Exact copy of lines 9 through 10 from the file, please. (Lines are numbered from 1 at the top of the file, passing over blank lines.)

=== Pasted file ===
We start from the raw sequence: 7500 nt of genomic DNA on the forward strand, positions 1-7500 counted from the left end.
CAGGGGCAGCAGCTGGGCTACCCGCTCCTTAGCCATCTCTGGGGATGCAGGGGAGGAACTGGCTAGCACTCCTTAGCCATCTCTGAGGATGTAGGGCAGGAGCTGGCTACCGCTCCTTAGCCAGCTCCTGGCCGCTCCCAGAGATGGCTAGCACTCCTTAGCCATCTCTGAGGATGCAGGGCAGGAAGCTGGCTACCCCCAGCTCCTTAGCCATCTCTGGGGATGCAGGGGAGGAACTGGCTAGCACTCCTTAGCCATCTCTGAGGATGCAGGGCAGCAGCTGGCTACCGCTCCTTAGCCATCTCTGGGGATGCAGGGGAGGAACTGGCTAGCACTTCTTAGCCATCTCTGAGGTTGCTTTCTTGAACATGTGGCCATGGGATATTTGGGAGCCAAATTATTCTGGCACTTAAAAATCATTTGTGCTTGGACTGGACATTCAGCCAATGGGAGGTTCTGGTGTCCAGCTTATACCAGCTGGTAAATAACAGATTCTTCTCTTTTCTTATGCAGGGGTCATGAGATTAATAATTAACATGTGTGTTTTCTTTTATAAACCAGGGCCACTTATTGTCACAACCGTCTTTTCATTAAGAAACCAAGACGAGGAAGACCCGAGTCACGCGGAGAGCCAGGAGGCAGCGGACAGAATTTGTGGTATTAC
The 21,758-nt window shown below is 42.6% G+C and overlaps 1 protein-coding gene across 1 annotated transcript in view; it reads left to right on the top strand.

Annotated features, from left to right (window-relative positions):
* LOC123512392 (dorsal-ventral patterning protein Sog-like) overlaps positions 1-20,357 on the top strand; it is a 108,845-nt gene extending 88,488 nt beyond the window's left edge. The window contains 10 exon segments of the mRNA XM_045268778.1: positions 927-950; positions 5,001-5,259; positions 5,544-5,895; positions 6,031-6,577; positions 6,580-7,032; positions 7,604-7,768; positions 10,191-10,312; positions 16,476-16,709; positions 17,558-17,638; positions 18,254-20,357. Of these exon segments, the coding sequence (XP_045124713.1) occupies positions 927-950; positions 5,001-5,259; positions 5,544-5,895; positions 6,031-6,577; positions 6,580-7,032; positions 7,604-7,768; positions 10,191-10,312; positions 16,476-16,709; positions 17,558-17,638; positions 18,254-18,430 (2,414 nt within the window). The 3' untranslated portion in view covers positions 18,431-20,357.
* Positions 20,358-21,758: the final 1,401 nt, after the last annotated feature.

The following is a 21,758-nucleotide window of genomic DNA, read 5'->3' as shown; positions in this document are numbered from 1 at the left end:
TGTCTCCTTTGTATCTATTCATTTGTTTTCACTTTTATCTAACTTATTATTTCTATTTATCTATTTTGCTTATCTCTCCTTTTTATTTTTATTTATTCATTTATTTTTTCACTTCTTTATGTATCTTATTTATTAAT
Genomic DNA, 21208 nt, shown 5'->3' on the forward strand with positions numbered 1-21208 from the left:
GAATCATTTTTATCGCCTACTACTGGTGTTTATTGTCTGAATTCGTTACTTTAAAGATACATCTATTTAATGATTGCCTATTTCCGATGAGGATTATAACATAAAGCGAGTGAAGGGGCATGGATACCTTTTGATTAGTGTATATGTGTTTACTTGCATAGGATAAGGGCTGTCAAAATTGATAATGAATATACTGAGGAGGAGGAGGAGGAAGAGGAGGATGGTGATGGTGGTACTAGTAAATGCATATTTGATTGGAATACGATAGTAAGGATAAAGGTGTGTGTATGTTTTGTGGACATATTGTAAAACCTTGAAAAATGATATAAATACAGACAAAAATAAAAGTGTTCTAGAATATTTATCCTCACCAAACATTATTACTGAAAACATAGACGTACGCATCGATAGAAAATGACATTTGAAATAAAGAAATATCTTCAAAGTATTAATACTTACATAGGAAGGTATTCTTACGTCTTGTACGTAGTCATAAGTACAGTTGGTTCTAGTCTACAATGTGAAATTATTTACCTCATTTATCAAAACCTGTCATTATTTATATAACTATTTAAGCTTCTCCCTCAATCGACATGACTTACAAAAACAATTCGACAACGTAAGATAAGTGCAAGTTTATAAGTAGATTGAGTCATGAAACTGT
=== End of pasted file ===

Genomic DNA, 21208 nt, shown 5'->3' on the forward strand with positions numbered 1-21208 from the left:
GAATCATTTTTATCGCCTACTACTGGTGTTTATTGTCTGAATTCGTTACTTTAAAGATACATCTATTTAATGATTGCCTATTTCCGATGAGGATTATAACATAAAGCGAGTGAAGGGGCATGGATACCTTTTGATTAGTGTATATGTGTTTACTTGCATAGGATAAGGGCTGTCAAAATTGATAATGAATATACTGAGGAGGAGGAGGAGGAAGAGGAGGATGGTGATGGTGGTACTAGTAAATGCATATTTGATTGGAATACGATAGTAAGGATAAAGGTGTGTGTATGTTTTGTGGACATATTGTAAAACCTTGAAAAATGATATAAATACAGACAAAAATAAAAGTGTTCTAGAATATTTATCCTCACCAAACATTATTACTGAAAACATAGACGTACGCATCGATAGAAAATGACATTTGAAATAAAGAAATATCTTCAAAGTATTAATACTTACATAGGAAGGTATTCTTACGTCTTGTACGTAGTCATAAGTACAGTTGGTTCTAGTCTACAATGTGAAATTATTTACCTCATTTATCAAAACCTGTCATTATTTATATAACTATTTAAGCTTCTCCCTCAATCGACATGACTTACAAAAACAATTCGACAACGTAAGATAAGTGCAAGTTTATAAGTAGATTGAGTCATGAAACTGT